UCF alumna and sexual assault survivor Emily Rodrigues said she disagrees with the Title IX regulation changes made on Aug. 14 because they put victims in a tough position.
Rodrigues, 22, a 2020 graduate, said she underwent the Title IX process at UCF in 2018-2019.
“When I first heard about the changes, my response was that these people are trying to make this process even harder,” Rodrigues said.
Title IX coordinator Matt Ricke said the changes mainly have to do with geographic location of the incident as well as misconduct proceeding procedures.
“The sexual misconduct has to have occurred on-campus,” Ricke said. “And the complainant, or person affected, and respondent, or person accused, both must be a part of UCF.”
Ricke said it is different than how sexual misconduct has been addressed before because there was no geographical limitation.
“Previously, the sexual misconduct could have occurred anywhere in the world and we could address it,” Ricke said.
Rodrigues said this change brings more consequences to a school like UCF because most students live off-campus.
"I honestly do not understand," Rodrigues said. "If you have a student who supposedly did something off-campus, you would think that they would still want to investigate it."
Ricke said the other change is the way in which UCF must incorporate certain procedures into its sexual misconduct proceedings.
“Once a respondent is accused, we begin an investigation and the respondent is sent through a conduct process, part of which is a misconduct proceeding,” Ricke said.
At the proceedings, Ricke said the new rule requires that both parties have an advisor.
“In the past, having an advisor was just an option,” Ricke said. “They are now required because the advisor directly cross-examines the witnesses of the other party.”
Director of Victim Services at UCF Christine Mouton said the new Title IX regulations are anti-victim because of the allowance of cross-examination.
Cross-examination is the examination of a witness who has already testified in order to check or discredit the witness's testimony, knowledge, or credibility, according to the Merriam-Webster Dictionary.
“The allowing of cross-examination is going to be a deterrent to victims who already struggle to engage in that process in the first place,” Mouton said.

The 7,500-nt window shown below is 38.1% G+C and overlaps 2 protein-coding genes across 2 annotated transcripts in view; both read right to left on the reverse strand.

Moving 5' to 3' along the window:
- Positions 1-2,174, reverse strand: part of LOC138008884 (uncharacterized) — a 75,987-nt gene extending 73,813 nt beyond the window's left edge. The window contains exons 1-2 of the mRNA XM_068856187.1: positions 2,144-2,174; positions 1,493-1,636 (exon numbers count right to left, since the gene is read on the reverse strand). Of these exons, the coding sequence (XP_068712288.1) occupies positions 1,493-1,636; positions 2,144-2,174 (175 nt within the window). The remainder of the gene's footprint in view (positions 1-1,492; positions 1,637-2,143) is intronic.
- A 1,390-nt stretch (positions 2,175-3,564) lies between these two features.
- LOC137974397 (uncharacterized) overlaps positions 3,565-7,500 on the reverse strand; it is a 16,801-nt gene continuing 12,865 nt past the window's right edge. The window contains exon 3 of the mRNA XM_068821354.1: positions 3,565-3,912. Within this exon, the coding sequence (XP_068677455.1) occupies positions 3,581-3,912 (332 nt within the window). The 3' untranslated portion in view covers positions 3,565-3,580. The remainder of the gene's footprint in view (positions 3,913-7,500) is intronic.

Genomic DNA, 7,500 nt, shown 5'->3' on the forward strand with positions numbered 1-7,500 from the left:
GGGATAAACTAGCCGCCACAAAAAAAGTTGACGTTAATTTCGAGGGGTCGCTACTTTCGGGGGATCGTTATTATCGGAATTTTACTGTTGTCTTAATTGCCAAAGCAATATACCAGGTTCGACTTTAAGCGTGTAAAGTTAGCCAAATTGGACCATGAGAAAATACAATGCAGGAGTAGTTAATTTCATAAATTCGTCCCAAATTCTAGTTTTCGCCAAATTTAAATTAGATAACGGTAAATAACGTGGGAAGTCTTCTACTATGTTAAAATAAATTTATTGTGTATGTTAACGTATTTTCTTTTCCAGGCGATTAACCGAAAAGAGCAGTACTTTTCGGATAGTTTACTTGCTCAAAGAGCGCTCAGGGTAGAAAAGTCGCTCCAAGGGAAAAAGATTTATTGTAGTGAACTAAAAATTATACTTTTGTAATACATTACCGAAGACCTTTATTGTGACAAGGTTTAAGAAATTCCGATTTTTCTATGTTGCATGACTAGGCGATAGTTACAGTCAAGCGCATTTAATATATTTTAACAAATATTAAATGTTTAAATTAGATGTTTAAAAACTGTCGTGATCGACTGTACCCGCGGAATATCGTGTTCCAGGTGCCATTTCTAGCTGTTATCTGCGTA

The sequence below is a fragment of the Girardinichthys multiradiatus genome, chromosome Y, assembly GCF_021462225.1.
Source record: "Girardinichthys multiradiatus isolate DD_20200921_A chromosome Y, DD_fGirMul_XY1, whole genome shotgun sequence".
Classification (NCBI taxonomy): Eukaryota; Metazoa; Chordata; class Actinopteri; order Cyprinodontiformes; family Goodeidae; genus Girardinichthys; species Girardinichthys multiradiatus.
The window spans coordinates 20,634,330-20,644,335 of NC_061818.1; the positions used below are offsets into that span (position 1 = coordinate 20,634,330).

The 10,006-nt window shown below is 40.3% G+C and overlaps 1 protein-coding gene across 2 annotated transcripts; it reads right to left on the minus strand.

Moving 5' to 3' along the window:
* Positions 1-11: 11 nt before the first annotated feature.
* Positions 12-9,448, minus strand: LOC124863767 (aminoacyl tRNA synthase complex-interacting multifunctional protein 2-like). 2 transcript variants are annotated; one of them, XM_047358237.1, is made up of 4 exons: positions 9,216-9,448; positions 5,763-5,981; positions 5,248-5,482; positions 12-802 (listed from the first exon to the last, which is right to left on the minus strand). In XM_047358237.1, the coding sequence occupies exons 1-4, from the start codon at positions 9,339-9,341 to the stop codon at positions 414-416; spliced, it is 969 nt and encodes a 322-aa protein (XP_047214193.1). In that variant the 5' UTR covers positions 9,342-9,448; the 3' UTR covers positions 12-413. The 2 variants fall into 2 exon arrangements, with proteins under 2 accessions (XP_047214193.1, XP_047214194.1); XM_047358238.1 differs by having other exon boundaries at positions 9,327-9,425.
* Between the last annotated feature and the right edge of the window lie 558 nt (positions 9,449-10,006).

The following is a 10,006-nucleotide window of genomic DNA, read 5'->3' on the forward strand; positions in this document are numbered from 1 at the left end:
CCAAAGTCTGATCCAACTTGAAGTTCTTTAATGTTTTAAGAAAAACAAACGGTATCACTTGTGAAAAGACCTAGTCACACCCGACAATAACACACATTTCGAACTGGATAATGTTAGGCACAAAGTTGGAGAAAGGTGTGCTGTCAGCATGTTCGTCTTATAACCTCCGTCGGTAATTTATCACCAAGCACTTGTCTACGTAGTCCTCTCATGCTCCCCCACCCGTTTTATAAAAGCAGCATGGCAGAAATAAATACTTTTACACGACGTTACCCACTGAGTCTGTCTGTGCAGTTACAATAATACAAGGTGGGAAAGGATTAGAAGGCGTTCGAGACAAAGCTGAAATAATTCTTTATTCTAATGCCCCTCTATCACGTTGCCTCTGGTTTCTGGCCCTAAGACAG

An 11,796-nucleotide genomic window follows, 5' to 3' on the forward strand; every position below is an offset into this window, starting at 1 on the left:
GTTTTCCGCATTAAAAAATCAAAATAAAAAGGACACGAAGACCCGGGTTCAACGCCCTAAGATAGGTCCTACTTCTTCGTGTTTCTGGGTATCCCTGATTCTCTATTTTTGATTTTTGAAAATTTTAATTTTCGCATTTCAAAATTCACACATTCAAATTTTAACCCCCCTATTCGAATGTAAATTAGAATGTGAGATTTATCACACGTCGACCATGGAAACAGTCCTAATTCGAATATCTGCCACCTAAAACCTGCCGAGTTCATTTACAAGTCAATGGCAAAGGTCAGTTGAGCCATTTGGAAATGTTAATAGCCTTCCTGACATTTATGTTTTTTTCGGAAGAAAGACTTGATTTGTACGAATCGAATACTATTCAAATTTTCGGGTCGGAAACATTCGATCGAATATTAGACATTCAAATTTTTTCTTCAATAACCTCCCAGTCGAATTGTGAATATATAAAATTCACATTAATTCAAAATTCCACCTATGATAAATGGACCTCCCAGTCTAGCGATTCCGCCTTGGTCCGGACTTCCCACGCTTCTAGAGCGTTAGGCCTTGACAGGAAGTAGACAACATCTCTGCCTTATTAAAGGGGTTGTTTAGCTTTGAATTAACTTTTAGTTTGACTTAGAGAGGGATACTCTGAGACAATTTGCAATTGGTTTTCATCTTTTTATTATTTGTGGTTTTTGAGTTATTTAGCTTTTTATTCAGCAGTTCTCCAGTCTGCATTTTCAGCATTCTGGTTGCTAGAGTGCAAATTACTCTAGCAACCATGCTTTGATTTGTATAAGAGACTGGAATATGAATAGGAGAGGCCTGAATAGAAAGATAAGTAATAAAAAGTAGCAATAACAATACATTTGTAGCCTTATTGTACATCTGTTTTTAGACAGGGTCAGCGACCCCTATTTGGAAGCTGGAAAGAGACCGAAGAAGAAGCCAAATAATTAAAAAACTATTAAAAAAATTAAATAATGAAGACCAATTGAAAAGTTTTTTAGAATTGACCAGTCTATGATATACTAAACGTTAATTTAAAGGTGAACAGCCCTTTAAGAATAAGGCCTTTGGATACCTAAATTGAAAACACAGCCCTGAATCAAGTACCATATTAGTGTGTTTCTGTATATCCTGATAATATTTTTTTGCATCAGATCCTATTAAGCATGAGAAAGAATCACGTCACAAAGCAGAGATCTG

Mouton said another problem is that, in most cases, the respondent will have an attorney and character witnesses, while the victim will not.
“How many victims are going to participate in that?" Mouton said. “Honestly."
Rodrigues said her rapist had an attorney at the hearing, which was very intimidating.
“Fortunately for me, the student’s advisor could not play any role in the case,” Rodrigues said. “They were just there for support.”
Rodrigues said that in the past, the defendant could write down a question, present it to the hearing panel and they would determine if the question could be asked.
"Through this new way, the lawyer can directly send in questions to ask," Rodrigues said. "And I feel like it is not fair to put them against the victim."
Rodrigues said if that is the case, then the victim should also have a lawyer.
"For me, there was no way I could have afforded to hire a lawyer for that," Rodrigues said. "My parents weren't even actually aware of the hearing."
Rodrigues said the allowing of cross-examination could be a deterrent for other victims wanting to report cases of sexual assault but they should be made aware because it is not always easy to understand how the Title IX process works.
“When I found out for my hearing that my rapist could ask me questions, even though not directly, it was scary to me," Rodrigues said. "So I would hope that they would emphasize that and go over that part of the process."
Rodrigues said she has spoken to the Title IX coordinator since the changes were made, who reassured her UCF is going to do their best to try to make the process as similar for the victims as it was before.
Ricke said that all cases of sexual misconduct that are reported, regardless if they fall under the Title IX policy or not, will be treated fairly and impartially.
“Both the complainant and respondent will be given resources and can choose whether to meet with an investigator to talk about their case or not,” Ricke said. “None of that has changed.”
Rodrigues said she will always be grateful for how UCF handled her case.
“Everyone I worked with at UCF was great,” Rodrigues said. “They really cared a lot about these types of issues.”
Rodrigues said that she did not think about how much the Title IX team cared until she was outside of the process.
“When you are in it, you think people are not on your side,” Rodrigues said. “But now I see that all of the people I know who would pursue a career that comes with such a big toll are really passionate about it.”